She had many friends among the white women members of the PFASS and was often invited to their homes for meetings and social occasions. They loved her delicate paintings that often adorned correspondence back and forth. They enjoyed her manner of presenting her thoughts honestly and appreciated her work for those less fortunate. They respected her teaching skills and her open heart. Angelina and Sarah Grimke were those to whom she poured her deepest thoughts and feelings about her personal life and her discontent with Quakers. Sarah Douglass had watched her mother Grace sit on the “back bench” of the Quaker meeting houses, separated from the other worshipers. As a little girl of six or seven, Sarah was angered by looking at the white Quakers sitting at the ends of this bench and hearing over and over her worship spot called, “the place for colored people” or “the black bench.” One day, she was driven to tears when she heard that her mother had been told not to apply for membership as she would be refused due to her skin color and her feelings would be hurt. Another time, Grace was asked to walk behind a funeral procession with two black servants while the white Quaker women rode in carriages. Later, Sarah would confess that as a child she hoped that the meeting house would fall down so she and her mother would not need to go. While teaching in New York, she was asked by the only white person who spoke to her at the meeting for worship if she did housework. These indignities weighed on her soul. When one of the Grimke chose to sit with her on the back bench, she was chastised.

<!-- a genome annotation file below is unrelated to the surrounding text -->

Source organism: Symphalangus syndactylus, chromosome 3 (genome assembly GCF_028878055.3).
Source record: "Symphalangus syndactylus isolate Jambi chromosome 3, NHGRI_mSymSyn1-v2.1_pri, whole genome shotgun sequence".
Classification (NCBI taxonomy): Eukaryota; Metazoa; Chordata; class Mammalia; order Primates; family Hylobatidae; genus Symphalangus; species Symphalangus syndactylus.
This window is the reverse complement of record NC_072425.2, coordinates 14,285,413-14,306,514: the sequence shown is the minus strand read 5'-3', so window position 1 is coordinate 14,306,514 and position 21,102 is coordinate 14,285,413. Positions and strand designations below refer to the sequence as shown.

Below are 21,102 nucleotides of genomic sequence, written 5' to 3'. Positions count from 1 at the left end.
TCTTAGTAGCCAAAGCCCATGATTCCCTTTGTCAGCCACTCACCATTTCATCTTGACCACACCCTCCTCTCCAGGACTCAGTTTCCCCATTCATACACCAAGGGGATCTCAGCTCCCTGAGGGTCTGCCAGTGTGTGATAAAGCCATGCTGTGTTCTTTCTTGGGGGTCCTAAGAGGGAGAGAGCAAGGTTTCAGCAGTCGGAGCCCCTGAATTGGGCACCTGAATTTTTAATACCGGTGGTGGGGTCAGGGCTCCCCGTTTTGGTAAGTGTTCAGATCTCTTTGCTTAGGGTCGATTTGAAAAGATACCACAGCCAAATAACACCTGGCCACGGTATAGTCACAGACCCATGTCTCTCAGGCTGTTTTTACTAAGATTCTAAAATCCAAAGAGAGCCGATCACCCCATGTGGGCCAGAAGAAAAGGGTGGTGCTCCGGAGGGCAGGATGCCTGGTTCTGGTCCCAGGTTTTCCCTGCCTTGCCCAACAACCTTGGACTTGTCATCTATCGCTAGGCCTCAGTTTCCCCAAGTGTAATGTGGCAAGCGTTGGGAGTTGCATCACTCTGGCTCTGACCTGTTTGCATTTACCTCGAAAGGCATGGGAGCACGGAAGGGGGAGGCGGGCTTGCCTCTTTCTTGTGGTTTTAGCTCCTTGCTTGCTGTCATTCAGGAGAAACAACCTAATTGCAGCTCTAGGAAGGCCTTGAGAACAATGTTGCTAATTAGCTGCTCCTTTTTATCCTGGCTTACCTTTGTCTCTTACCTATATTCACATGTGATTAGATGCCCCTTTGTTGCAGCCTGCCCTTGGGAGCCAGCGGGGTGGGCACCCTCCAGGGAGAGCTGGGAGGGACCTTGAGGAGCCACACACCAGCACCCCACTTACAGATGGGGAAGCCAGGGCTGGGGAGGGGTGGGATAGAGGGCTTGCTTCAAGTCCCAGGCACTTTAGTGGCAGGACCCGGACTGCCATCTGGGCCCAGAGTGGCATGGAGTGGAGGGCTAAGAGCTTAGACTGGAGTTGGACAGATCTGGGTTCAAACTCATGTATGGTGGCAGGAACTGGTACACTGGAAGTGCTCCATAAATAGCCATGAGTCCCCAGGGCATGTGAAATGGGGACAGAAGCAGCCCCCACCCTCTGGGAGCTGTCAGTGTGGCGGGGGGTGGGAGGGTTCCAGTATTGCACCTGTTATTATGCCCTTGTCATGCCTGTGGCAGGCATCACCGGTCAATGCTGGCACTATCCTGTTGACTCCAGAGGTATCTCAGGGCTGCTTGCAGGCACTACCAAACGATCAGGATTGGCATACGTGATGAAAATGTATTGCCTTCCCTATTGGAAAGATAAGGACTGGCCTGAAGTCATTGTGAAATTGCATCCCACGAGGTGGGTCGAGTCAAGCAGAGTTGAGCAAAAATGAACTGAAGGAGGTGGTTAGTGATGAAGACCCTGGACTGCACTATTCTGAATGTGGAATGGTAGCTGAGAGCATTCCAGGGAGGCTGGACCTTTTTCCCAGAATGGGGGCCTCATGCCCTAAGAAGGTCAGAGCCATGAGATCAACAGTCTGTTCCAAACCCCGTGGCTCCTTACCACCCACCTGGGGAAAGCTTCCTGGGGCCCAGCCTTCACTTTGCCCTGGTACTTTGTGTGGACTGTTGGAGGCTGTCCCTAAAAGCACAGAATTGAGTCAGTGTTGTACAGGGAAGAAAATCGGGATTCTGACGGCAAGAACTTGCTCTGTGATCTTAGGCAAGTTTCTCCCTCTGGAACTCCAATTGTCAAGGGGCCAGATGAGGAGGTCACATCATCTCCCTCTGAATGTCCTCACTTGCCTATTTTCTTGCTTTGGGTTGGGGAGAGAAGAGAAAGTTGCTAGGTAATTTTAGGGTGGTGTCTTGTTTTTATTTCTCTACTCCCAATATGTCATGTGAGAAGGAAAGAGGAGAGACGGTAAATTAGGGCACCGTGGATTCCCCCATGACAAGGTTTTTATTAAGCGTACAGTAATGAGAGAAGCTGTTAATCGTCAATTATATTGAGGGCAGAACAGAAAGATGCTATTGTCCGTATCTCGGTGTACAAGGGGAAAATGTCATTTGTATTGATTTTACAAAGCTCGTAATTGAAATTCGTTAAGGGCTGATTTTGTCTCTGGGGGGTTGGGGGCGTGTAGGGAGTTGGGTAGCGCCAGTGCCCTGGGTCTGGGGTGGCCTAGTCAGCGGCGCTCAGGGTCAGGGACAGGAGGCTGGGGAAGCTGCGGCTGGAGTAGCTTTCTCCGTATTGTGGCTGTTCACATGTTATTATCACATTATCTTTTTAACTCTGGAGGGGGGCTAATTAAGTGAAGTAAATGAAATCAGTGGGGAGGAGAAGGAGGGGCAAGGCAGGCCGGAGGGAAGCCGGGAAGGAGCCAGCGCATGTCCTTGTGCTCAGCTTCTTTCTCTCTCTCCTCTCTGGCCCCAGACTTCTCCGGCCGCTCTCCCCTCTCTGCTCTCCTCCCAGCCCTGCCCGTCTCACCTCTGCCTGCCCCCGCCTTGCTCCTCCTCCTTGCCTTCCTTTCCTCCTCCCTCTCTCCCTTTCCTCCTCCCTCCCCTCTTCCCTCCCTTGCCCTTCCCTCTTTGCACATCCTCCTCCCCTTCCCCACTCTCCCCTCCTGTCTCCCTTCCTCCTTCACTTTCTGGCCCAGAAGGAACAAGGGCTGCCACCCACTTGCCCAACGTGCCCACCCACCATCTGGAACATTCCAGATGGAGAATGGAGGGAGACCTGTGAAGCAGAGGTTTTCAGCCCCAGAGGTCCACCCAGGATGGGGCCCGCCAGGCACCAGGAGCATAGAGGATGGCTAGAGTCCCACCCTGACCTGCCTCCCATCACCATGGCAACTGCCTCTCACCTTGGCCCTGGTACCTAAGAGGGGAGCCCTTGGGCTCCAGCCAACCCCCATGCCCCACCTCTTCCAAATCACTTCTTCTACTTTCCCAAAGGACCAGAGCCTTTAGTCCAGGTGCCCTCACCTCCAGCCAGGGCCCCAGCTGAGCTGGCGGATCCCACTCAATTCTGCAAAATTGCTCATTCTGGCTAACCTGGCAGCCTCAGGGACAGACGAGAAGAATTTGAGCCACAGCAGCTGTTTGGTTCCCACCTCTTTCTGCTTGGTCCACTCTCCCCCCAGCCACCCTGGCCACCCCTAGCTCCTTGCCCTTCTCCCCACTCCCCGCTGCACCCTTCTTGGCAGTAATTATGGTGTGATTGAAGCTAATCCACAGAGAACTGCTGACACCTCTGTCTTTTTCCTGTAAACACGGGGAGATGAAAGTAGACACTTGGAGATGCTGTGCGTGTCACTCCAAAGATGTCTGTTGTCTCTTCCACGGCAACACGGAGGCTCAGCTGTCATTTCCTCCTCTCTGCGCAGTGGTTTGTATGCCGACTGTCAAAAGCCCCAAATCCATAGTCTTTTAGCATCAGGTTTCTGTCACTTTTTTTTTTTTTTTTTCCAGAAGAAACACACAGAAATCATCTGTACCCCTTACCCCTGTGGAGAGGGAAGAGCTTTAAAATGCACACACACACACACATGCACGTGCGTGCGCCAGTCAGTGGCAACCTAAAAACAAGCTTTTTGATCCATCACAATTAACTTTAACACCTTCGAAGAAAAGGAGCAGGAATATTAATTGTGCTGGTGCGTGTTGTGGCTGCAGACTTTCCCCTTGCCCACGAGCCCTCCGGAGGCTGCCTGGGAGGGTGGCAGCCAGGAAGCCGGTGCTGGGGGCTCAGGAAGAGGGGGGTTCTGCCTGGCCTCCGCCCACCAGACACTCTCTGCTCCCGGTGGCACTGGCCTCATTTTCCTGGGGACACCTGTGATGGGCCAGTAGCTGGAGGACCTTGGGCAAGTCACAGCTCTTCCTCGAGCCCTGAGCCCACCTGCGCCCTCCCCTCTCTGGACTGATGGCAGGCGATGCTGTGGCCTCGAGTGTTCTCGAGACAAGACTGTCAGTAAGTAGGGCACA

As an adult in 1833 Sarah took a break from the Sunday service, but would still leave her teaching tasks for the morning midweek meeting for worship. She cherished the silence and listening for the still small voice within. She shared her frustrations with her friends the Grimke sisters, who were not happy with their fellow Quakers and encouraged her to speak out. At a request from William Bassett, Sarah Douglass wrote about the incidents of discrimination she and her mother had suffered and about the terrible emotional stress on her brother which contributed to the illness that would take his life. She refused to give individual names as she feared reprisal, but also expressed forgiveness. Her letter was printed but not published in the US. The Grimkes, however, wrote a letter to Elizabeth Pease that was published. The response from the Quaker community was almost complete silence. Change did not occur during Sarah Douglass’ lifetime, but she gave the Quaker community a gift of truth that is only recently begun to be appreciated.